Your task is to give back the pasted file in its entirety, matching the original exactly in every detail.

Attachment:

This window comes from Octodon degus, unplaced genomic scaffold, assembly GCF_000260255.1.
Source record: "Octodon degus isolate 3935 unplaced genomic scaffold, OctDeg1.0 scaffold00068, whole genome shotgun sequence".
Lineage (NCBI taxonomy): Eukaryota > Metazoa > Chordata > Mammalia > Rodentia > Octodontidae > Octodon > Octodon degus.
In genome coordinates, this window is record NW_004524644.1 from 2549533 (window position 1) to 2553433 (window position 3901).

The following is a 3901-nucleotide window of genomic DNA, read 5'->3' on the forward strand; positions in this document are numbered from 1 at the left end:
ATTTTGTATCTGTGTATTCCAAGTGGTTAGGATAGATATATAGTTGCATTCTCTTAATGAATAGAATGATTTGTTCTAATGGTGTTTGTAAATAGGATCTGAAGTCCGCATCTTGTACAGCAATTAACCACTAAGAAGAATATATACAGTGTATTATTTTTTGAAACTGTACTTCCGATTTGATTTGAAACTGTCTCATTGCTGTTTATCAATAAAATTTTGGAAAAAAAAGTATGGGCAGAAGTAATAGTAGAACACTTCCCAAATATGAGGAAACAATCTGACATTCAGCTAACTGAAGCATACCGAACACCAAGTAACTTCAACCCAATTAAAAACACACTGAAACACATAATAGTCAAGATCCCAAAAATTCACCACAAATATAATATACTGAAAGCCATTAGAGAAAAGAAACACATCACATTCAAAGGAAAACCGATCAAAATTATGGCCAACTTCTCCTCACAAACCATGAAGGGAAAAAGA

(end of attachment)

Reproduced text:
This window comes from Octodon degus, unplaced genomic scaffold, assembly GCF_000260255.1.
Source record: "Octodon degus isolate 3935 unplaced genomic scaffold, OctDeg1.0 scaffold00068, whole genome shotgun sequence".
Lineage (NCBI taxonomy): Eukaryota > Metazoa > Chordata > Mammalia > Rodentia > Octodontidae > Octodon > Octodon degus.
In genome coordinates, this window is record NW_004524644.1 from 2549533 (window position 1) to 2553433 (window position 3901).

The following is a 3901-nucleotide window of genomic DNA, read 5'->3' on the forward strand; positions in this document are numbered from 1 at the left end:
ATTTTGTATCTGTGTATTCCAAGTGGTTAGGATAGATATATAGTTGCATTCTCTTAATGAATAGAATGATTTGTTCTAATGGTGTTTGTAAATAGGATCTGAAGTCCGCATCTTGTACAGCAATTAACCACTAAGAAGAATATATACAGTGTATTATTTTTTGAAACTGTACTTCCGATTTGATTTGAAACTGTCTCATTGCTGTTTATCAATAAAATTTTGGAAAAAAAAGTATGGGCAGAAGTAATAGTAGAACACTTCCCAAATATGAGGAAACAATCTGACATTCAGCTAACTGAAGCATACCGAACACCAAGTAACTTCAACCCAATTAAAAACACACTGAAACACATAATAGTCAAGATCCCAAAAATTCACCACAAATATAATATACTGAAAGCCATTAGAGAAAAGAAACACATCACATTCAAAGGAAAACCGATCAAAATTATGGCCAACTTCTCCTCACAAACCATGAAGGGAAAAAGA